So far in our series, we have focused primarily upon ways in which a team of pastors benefits a church as whole. In today’s post I will reflect on a key advantage enjoyed by pastors who minister as a team.

Pastoral depression and burnout have become hot topics of conversation. The increasing demands of the job, along with the relational isolation that often characterizes a pastor’s life, have generated some highly troubling trends. The following statistics come from H.B. London and Neil B. Wiseman. Pastors at Greater Risk (Regal, 2003):

  • 40 percent of pastors and 47 percent of spouses are suffering from burnout, frantic schedules, and/or unrealistic expectations.
  • 80 percent believe that pastoral ministry affects their families negatively.
  • 33 percent say that being in ministry is an outright hazard to their family.
  • 52 percent of pastors say they and their spouses believe that being in pastoral ministry is hazardous to their family’s well-being and health.
  • 66 percent of pastors and their families feel under pressure to model an ideal family.
  • 45 percent of pastors say that they’ve experienced depression or burnout to the extent that they needed to take a leave of absence from ministry.
  • 90 percent feel unqualified or poorly prepared for ministry.
  • 40 percent of pastors have considered leaving their pastorates in the past three months.
  • Hundreds of pastors leave their ministries each month due to burnout, conflict, or moral failure.

We live in a broken world that is full of broken people. Pastors are broken people, too—all of us. There will always be instances of moral failure, debilitating depression, and burnout among God’s leaders. Recent events at Willow Creek Church made the headlines only because of the size and influence of Willow Creek’s ministry.

What is troubling is that these experiences have become almost the norm—rather than the exception—for people in pastoral ministry. This should not be the case.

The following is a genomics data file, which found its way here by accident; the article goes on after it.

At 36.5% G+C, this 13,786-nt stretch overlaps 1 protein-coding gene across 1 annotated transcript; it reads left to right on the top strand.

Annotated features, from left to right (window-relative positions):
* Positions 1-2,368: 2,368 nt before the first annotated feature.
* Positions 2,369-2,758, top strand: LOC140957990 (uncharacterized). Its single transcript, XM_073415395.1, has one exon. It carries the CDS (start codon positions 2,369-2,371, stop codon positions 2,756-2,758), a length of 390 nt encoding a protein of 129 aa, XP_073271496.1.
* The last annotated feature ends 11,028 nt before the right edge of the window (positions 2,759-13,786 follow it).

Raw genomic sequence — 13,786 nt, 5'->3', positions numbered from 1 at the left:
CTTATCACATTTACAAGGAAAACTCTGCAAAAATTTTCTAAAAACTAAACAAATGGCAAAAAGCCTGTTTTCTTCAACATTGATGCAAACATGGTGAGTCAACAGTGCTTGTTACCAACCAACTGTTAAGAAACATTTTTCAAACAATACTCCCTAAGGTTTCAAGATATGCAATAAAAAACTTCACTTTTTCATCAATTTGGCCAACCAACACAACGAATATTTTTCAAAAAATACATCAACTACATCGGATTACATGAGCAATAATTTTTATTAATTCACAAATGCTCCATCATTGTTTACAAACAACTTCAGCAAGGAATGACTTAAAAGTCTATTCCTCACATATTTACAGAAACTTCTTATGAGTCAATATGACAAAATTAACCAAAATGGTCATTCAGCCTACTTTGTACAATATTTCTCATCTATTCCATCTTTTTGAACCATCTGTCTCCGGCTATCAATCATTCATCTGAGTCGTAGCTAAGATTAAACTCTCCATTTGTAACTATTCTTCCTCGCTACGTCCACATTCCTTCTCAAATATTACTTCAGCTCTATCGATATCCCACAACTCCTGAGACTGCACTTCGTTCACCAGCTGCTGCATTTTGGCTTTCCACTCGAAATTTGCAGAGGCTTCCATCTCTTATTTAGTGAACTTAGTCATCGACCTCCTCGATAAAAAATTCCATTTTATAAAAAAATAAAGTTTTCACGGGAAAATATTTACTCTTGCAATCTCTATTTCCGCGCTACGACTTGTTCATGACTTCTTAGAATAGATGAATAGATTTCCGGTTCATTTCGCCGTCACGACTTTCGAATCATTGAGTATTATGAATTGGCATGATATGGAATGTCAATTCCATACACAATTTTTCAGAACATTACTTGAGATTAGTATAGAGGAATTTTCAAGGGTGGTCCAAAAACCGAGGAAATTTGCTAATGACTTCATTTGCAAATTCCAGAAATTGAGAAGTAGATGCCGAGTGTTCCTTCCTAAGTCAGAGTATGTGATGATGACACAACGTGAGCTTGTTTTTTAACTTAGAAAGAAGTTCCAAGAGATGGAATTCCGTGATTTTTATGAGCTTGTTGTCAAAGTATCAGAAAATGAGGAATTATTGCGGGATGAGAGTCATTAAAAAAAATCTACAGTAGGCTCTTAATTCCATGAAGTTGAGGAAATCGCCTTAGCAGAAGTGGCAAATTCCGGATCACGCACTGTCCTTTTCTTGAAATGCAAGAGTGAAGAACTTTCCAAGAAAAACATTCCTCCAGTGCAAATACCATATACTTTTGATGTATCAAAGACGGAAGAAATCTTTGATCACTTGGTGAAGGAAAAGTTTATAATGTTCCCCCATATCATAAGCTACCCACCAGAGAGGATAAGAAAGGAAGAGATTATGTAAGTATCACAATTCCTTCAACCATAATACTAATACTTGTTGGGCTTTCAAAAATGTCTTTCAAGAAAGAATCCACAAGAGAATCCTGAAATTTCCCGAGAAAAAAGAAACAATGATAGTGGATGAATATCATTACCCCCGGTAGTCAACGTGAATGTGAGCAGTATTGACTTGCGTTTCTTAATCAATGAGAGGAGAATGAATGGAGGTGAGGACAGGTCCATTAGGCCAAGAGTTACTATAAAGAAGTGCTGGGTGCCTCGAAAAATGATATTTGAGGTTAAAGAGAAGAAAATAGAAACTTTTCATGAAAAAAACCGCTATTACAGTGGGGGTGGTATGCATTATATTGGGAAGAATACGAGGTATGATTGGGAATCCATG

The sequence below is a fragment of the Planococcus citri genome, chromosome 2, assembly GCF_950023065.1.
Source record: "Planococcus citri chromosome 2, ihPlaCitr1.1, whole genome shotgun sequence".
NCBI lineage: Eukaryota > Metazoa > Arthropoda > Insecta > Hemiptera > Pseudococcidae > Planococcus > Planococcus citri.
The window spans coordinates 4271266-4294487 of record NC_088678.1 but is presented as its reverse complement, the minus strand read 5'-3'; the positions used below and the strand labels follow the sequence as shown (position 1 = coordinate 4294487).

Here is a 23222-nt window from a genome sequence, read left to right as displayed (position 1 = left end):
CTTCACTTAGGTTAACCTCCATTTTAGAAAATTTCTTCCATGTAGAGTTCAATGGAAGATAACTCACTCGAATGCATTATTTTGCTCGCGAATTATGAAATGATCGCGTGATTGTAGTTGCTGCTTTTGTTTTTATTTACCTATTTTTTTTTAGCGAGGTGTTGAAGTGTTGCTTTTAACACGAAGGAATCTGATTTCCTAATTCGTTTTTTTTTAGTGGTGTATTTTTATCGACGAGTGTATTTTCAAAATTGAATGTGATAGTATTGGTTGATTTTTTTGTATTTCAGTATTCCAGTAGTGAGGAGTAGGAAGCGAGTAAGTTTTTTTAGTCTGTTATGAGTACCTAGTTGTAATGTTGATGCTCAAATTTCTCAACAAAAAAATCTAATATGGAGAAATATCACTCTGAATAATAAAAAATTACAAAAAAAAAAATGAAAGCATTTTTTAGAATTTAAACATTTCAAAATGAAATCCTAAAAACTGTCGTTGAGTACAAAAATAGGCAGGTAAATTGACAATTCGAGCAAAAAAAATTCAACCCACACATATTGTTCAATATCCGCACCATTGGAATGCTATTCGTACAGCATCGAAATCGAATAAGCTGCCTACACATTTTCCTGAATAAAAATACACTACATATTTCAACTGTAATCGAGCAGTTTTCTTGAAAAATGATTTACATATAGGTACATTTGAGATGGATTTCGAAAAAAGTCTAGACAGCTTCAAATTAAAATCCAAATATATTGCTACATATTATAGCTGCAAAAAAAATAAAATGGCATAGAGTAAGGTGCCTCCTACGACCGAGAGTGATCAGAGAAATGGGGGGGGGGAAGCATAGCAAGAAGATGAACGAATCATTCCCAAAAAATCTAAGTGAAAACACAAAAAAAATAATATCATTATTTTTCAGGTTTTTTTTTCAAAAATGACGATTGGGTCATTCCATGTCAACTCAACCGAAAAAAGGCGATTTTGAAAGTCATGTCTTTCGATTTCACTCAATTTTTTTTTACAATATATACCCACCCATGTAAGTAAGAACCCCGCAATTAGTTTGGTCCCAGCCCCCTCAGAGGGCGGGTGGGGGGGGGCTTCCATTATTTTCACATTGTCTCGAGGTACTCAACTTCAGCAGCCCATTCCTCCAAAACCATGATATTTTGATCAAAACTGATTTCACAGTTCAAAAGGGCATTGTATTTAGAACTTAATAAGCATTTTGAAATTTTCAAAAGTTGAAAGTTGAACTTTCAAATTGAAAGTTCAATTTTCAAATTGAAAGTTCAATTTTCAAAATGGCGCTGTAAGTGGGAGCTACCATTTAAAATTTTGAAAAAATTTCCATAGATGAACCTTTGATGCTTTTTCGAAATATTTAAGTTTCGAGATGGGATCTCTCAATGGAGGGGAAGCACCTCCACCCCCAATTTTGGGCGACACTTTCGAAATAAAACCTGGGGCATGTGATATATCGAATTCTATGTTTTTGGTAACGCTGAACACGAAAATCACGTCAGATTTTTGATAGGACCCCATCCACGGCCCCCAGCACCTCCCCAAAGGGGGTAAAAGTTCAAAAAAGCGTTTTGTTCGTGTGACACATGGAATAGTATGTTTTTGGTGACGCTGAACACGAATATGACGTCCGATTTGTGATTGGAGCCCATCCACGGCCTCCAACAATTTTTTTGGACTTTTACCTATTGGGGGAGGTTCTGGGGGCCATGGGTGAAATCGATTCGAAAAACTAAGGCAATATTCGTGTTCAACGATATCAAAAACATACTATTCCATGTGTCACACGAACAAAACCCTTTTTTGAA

Consider the Apostle Paul. Paul certainly faced serious challenges and crises in his missionary adventures. He was beaten, imprisoned, and nearly killed. He writes of “the daily pressure on me of my anxiety for all the churches” (2 Corinthians 11:28). He exclaims, “We were so utterly burdened beyond our strength that we despaired of life itself” (1:8)!

Ministry was not easy for Paul. Yet somehow Paul avoided the kind of personal emotional and spiritual crises reflected in the statistics listed above. Twice in 2 Corinthians Paul assures his readers that, despite all the physical and emotional hardship, “We do not lose heart” (4:1, 16).

Burnout was nowhere on the apostle’s radar screen. Nor was depression. Later, as Paul’s life drew to a close, he confidently claimed, “I have fought the good fight, I have finished the race, I have kept the faith” (2 Timothy 4:7).

What made Paul’s experience different than that of so many pastors in our churches today?

We must be careful here. There is generally no silver bullet to address clinical depression, which is often a puzzling combination of spiritual, emotional, and physiological factors.

Clinical depression, however, is not the issue faced by the great majority of the pastors reflected in the above statistics. Rather, it’s the daily pressures of church ministry that’s causing the problems.

So, again, what made the difference for Paul? The answer, I suggest, is team ministry.

We learned in our very first post (July 24) that Paul appointed a plurality of elders to oversee the churches he established (e.g., Acts 14:23). There were no senior/lead pastors in these congregations.